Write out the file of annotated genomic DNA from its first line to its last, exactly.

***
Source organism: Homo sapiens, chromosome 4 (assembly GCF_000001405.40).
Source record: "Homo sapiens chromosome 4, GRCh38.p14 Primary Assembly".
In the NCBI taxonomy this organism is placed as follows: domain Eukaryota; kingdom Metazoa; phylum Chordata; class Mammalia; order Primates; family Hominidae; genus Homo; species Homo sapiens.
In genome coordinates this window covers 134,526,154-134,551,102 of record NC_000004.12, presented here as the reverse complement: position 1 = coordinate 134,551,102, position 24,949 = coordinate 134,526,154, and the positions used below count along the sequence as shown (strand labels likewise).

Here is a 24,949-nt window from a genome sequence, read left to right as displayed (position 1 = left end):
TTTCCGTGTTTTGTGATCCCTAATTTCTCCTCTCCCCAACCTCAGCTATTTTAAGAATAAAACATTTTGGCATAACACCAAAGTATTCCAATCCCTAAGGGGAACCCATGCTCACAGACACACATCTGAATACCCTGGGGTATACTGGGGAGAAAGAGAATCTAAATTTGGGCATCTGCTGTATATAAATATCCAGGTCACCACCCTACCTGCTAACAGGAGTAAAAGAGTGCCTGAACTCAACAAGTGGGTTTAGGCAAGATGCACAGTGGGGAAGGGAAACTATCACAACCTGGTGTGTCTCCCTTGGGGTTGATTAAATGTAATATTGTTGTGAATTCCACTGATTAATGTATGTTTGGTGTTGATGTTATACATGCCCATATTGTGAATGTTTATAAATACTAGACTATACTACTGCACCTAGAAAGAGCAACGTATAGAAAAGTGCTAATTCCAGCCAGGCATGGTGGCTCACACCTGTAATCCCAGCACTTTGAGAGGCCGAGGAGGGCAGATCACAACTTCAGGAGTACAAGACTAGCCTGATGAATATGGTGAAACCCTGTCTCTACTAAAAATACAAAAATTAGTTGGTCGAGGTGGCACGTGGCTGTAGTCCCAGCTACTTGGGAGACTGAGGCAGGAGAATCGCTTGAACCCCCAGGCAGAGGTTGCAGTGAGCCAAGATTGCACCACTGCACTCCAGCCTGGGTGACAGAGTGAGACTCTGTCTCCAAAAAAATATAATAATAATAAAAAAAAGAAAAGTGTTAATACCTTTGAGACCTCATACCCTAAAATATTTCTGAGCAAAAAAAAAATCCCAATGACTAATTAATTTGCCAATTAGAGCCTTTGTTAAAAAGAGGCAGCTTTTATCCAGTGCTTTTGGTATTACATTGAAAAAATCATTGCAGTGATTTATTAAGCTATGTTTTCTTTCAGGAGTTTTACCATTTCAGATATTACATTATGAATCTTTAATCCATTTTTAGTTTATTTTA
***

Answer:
Source organism: Homo sapiens, chromosome 4 (assembly GCF_000001405.40).
Source record: "Homo sapiens chromosome 4, GRCh38.p14 Primary Assembly".
In the NCBI taxonomy this organism is placed as follows: domain Eukaryota; kingdom Metazoa; phylum Chordata; class Mammalia; order Primates; family Hominidae; genus Homo; species Homo sapiens.
In genome coordinates this window covers 134,526,154-134,551,102 of record NC_000004.12, presented here as the reverse complement: position 1 = coordinate 134,551,102, position 24,949 = coordinate 134,526,154, and the positions used below count along the sequence as shown (strand labels likewise).

Here is a 24,949-nt window from a genome sequence, read left to right as displayed (position 1 = left end):
TTTCCGTGTTTTGTGATCCCTAATTTCTCCTCTCCCCAACCTCAGCTATTTTAAGAATAAAACATTTTGGCATAACACCAAAGTATTCCAATCCCTAAGGGGAACCCATGCTCACAGACACACATCTGAATACCCTGGGGTATACTGGGGAGAAAGAGAATCTAAATTTGGGCATCTGCTGTATATAAATATCCAGGTCACCACCCTACCTGCTAACAGGAGTAAAAGAGTGCCTGAACTCAACAAGTGGGTTTAGGCAAGATGCACAGTGGGGAAGGGAAACTATCACAACCTGGTGTGTCTCCCTTGGGGTTGATTAAATGTAATATTGTTGTGAATTCCACTGATTAATGTATGTTTGGTGTTGATGTTATACATGCCCATATTGTGAATGTTTATAAATACTAGACTATACTACTGCACCTAGAAAGAGCAACGTATAGAAAAGTGCTAATTCCAGCCAGGCATGGTGGCTCACACCTGTAATCCCAGCACTTTGAGAGGCCGAGGAGGGCAGATCACAACTTCAGGAGTACAAGACTAGCCTGATGAATATGGTGAAACCCTGTCTCTACTAAAAATACAAAAATTAGTTGGTCGAGGTGGCACGTGGCTGTAGTCCCAGCTACTTGGGAGACTGAGGCAGGAGAATCGCTTGAACCCCCAGGCAGAGGTTGCAGTGAGCCAAGATTGCACCACTGCACTCCAGCCTGGGTGACAGAGTGAGACTCTGTCTCCAAAAAAATATAATAATAATAAAAAAAAGAAAAGTGTTAATACCTTTGAGACCTCATACCCTAAAATATTTCTGAGCAAAAAAAAAATCCCAATGACTAATTAATTTGCCAATTAGAGCCTTTGTTAAAAAGAGGCAGCTTTTATCCAGTGCTTTTGGTATTACATTGAAAAAATCATTGCAGTGATTTATTAAGCTATGTTTTCTTTCAGGAGTTTTACCATTTCAGATATTACATTATGAATCTTTAATCCATTTTTAGTTTATTTTA